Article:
LA PAZ, Aug 15 (Reuters) - Bolivia’s government and protest leaders said on Sunday they were close to a deal to end demonstrations in the poor South American nation that forced the closure of two of the world’s top silver deposits.
More than two weeks of protests over infrastructure in the mineral-rich Potosi region have hurt the mainstay mining industry in Bolivia, a major global producer of zinc, silver, tin and lead, in a major challenge for leftist President Evo Morales.
Coeur D’Alene’s (CDE.N) San Bartolome mine, the world’s largest pure silver mine, has been shut down for two weeks after workers joined the protests that blockaded the city of Potosi.
Sumitomo’s (8053.T) silver-zinc-lead San Cristobal mine was forced to stop processing ore after some demonstrators threatened to cut energy supply to the operation.
The combined output of the two mines accounts for about 83 percent of the nearly 1.1 million kilograms of fine silver Bolivia produced in 2009, according to mining ministry data.
“We are close to concluding this process of dialogue and in the coming hours we will return to Potosi to inform about the agreements that have been reached,” protest leader Celestino Condori told a news conference aired on local radio after attending talks in the city of Sucre.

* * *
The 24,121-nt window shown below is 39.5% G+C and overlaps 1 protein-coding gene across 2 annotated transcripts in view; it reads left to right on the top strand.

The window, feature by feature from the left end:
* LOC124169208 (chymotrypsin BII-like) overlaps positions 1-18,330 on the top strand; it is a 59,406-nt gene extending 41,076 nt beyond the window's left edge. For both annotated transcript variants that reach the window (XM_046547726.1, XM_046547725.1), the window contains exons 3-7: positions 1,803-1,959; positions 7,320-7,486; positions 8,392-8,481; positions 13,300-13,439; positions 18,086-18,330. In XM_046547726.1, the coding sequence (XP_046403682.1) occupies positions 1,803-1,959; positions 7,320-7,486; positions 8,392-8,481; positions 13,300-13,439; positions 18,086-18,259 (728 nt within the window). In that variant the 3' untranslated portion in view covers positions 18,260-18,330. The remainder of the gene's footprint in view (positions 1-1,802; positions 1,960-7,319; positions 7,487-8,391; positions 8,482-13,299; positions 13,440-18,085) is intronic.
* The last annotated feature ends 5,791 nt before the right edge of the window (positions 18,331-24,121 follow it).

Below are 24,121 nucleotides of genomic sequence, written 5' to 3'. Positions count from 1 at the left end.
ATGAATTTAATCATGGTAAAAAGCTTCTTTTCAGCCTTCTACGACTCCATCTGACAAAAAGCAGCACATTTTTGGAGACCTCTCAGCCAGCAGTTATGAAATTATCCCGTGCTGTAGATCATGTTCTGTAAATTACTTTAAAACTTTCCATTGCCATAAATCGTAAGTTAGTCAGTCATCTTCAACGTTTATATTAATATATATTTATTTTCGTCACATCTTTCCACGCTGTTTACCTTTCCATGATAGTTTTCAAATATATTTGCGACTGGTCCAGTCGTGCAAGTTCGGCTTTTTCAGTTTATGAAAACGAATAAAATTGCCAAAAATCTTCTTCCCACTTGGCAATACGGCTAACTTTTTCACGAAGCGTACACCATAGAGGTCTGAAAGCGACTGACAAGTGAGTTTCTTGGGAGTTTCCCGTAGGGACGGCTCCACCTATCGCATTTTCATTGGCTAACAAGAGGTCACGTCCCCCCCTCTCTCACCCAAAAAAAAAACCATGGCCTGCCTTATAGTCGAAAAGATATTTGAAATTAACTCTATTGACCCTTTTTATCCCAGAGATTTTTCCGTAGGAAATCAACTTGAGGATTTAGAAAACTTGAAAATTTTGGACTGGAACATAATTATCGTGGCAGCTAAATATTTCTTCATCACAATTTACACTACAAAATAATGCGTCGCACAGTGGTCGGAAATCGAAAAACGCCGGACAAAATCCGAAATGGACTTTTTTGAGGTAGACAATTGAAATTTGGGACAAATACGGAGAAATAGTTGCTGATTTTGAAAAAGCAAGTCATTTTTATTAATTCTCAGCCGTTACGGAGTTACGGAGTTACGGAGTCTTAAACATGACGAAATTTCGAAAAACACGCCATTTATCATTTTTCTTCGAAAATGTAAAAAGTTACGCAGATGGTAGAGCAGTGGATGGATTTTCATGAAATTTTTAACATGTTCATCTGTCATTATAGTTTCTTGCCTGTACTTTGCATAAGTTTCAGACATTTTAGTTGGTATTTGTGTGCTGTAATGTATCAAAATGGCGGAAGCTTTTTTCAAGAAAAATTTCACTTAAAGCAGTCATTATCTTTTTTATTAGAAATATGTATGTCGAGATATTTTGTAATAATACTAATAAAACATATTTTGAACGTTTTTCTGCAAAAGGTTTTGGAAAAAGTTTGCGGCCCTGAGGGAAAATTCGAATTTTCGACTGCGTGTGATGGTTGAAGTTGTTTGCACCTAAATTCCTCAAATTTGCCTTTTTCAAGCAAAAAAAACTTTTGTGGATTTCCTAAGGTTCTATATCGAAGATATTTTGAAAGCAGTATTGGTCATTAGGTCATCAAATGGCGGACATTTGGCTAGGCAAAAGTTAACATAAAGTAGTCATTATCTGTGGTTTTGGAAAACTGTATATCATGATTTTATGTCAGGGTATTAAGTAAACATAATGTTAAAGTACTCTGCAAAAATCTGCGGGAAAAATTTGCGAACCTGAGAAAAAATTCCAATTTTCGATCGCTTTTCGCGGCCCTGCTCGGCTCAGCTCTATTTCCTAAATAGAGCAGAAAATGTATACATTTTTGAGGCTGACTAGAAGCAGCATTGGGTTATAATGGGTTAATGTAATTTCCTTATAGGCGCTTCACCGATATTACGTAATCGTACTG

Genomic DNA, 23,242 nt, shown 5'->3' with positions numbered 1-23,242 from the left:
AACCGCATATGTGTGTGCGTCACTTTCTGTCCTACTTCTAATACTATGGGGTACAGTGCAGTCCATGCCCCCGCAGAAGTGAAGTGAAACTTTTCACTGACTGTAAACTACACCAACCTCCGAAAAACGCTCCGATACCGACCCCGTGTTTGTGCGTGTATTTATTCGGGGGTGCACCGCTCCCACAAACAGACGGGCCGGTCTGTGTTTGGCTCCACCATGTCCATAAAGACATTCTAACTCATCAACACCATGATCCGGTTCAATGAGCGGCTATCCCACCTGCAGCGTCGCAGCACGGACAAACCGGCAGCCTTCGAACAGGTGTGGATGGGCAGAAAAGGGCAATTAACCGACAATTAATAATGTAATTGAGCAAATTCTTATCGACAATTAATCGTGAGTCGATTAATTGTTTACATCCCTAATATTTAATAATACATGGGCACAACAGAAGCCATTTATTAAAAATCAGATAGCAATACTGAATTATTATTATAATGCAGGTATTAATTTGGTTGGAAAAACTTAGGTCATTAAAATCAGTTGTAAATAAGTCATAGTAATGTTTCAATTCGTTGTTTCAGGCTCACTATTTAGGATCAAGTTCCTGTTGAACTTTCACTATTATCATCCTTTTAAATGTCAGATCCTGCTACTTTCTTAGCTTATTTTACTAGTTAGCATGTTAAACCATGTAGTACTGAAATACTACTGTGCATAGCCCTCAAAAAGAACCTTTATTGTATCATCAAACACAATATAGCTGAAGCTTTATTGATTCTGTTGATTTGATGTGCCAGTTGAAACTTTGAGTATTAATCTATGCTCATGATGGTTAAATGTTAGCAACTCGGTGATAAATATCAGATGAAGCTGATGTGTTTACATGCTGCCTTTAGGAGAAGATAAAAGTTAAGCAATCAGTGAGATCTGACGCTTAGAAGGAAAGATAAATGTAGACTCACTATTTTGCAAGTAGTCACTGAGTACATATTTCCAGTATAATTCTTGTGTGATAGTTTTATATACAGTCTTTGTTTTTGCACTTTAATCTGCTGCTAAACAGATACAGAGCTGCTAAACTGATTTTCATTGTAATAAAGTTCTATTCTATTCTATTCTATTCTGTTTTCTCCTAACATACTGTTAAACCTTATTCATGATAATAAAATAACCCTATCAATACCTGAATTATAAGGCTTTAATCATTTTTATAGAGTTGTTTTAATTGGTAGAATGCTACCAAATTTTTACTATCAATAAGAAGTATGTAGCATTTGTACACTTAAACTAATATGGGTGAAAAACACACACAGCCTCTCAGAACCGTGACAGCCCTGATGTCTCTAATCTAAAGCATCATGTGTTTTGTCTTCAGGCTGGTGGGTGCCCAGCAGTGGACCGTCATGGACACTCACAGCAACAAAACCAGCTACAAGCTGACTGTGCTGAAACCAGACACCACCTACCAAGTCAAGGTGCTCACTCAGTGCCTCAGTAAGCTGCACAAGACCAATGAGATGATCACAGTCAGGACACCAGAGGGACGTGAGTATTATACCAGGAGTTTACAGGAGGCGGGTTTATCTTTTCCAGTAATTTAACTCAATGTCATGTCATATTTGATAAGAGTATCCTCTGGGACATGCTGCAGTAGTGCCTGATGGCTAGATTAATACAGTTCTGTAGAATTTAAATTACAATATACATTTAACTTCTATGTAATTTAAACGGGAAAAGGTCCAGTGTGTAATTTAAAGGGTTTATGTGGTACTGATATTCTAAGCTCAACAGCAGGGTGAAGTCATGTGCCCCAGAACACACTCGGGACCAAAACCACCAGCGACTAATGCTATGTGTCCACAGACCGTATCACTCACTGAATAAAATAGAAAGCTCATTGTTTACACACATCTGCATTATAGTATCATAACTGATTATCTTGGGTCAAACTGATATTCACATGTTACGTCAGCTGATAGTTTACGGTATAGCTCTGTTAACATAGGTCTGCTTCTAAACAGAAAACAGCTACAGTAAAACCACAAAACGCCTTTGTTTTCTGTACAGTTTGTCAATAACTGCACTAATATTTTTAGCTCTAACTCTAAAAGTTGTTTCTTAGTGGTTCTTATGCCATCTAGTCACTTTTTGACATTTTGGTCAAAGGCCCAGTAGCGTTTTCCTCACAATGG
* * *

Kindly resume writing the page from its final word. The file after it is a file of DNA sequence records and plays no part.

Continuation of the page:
But he cautioned that agreements reached over a host of demands would have to be presented to protesters before any formal end to demonstrations.
Carlos Romero, minister for autonomous affairs, told state television an end to the conflict was “very near”.
Protesters want the government to spend more on infrastructure, and the two sides reached agreements on a border dispute between the departments of Potosi and Oururo, on the construction of an airport and cement factory and the re-opening of a metals plant.
The two sides were still negotiating over highway projects. (Writing by Carlos Quiroga. Editing by Simon Gardner and Philip Barbara)